By Liam Doran/Beaver Creek Resort
Powder days, ski racing not necessarily mutually exclusive
December 3, 2007 —
The thing about ski racing is that I never did it as kid, and while I enjoy running the occasional Nastar course, for the most part I canít entirely relate to achieving speeds in excess of 70 mph on a vertical ice rink.
For me, and most recreational skiers, the sport is about avoiding ice and hardpack. I admire racers and think they have mad skills and cojones the size of basketballs, but give me untracked powder any day.
Strangely, some of my best powder days often occur in and around World Cup ski races. In the early 1990s I was covering a menís downhill in Aspen when American AJ Kitt was leading during a snowstorm only to have the race cancelled out from under him.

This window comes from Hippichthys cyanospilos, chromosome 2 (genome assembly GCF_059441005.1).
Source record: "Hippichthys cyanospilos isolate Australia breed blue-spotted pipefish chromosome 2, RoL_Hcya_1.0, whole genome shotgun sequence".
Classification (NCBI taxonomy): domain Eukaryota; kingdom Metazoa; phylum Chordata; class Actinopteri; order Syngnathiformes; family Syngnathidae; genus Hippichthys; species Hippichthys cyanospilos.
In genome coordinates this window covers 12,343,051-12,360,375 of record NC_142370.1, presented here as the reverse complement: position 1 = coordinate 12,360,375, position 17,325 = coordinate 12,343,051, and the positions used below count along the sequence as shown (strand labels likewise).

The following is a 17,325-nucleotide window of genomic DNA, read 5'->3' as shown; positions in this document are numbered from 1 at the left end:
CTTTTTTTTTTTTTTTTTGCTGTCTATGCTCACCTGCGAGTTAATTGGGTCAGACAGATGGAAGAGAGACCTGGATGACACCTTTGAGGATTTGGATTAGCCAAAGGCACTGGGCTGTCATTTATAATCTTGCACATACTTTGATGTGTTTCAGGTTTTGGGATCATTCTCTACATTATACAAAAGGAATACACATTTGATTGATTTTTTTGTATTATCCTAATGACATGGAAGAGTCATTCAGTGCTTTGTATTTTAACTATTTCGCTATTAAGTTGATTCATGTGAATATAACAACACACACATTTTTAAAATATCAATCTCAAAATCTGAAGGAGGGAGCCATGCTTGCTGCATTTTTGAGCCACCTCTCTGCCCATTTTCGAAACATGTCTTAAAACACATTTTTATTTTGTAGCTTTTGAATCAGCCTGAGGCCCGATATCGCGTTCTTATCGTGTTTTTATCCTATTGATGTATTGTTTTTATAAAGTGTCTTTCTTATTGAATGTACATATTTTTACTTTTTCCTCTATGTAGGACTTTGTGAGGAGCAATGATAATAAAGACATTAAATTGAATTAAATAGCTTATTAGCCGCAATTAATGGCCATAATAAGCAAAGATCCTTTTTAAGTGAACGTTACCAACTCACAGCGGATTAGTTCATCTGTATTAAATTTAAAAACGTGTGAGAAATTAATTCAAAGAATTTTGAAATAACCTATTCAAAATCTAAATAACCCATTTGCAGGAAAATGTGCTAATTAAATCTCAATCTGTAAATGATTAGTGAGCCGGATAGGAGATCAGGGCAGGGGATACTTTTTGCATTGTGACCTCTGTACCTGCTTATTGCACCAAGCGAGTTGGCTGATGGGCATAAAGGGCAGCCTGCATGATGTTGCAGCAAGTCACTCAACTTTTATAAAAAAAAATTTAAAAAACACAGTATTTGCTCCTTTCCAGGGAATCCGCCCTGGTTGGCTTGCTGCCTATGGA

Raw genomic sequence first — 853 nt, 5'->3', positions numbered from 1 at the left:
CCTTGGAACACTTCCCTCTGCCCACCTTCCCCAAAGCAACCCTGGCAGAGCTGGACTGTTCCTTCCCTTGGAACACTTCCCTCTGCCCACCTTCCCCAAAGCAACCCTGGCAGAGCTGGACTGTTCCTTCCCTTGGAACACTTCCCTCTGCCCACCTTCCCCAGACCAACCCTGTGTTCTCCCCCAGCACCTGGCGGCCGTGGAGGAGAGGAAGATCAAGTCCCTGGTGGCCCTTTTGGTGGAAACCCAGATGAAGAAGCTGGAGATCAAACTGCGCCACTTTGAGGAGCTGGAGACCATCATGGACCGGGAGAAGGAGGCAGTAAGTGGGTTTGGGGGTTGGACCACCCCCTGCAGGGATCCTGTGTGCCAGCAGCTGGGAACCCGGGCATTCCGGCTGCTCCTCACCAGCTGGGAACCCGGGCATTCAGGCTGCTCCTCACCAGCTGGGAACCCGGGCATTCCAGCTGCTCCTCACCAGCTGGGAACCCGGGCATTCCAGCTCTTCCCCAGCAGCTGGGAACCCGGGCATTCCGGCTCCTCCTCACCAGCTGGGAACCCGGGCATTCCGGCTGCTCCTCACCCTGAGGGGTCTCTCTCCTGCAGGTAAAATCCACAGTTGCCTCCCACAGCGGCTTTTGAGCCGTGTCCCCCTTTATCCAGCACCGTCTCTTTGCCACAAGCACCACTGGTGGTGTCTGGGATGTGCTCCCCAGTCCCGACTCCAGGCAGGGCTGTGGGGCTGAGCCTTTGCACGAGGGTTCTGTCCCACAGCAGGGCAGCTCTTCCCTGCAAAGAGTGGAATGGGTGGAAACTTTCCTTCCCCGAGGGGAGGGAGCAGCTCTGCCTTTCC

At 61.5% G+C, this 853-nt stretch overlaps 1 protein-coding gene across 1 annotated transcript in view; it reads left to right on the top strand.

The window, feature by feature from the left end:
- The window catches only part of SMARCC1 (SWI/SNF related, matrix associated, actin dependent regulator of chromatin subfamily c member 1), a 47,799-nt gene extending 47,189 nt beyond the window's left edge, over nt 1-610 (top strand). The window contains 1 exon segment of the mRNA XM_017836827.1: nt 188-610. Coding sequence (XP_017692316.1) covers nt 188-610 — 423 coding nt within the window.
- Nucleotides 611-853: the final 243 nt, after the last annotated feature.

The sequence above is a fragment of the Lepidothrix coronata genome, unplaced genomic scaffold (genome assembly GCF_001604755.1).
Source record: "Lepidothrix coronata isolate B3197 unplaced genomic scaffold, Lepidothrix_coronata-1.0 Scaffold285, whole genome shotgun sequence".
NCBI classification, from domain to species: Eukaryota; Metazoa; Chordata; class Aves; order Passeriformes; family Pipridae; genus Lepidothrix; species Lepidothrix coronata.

I felt bad for Kitt but elated for myself, since I then proceeded over Aspen Highlands and went nuts in 15 inches of fluff. Similarly, at the 2006 Olympics in Sestriere, Italy, I skied the GS course with a foot of fresh on it, weeks before the race.
Then Sunday evening I get the email that Beaver Creekís Rose Bowl was opening for the season Monday at 9 a.m., just before the 10 a.m. start of the menís super-G. This was the same super-G postponed Saturday due to too much snow falling on the Beaví the past few days.
You see my dilemma. How was it solved?
Quite simply. I got on the first chair at 9 a.m. and made it down Ripsaw for my first glorious powder run of the young season. Then I hightailed it for the shuttle and made it for the first racer. It was my eighth day on skis so far this season, so thatís a bit longer than I prefer to wait for some soft stuff under boot.
But better late than never is definitely the rallying call for this season, and with more snow in the forecast for Wednesday, look for much more terrain to open up by next weekend at both Vail and Beaver Creek.
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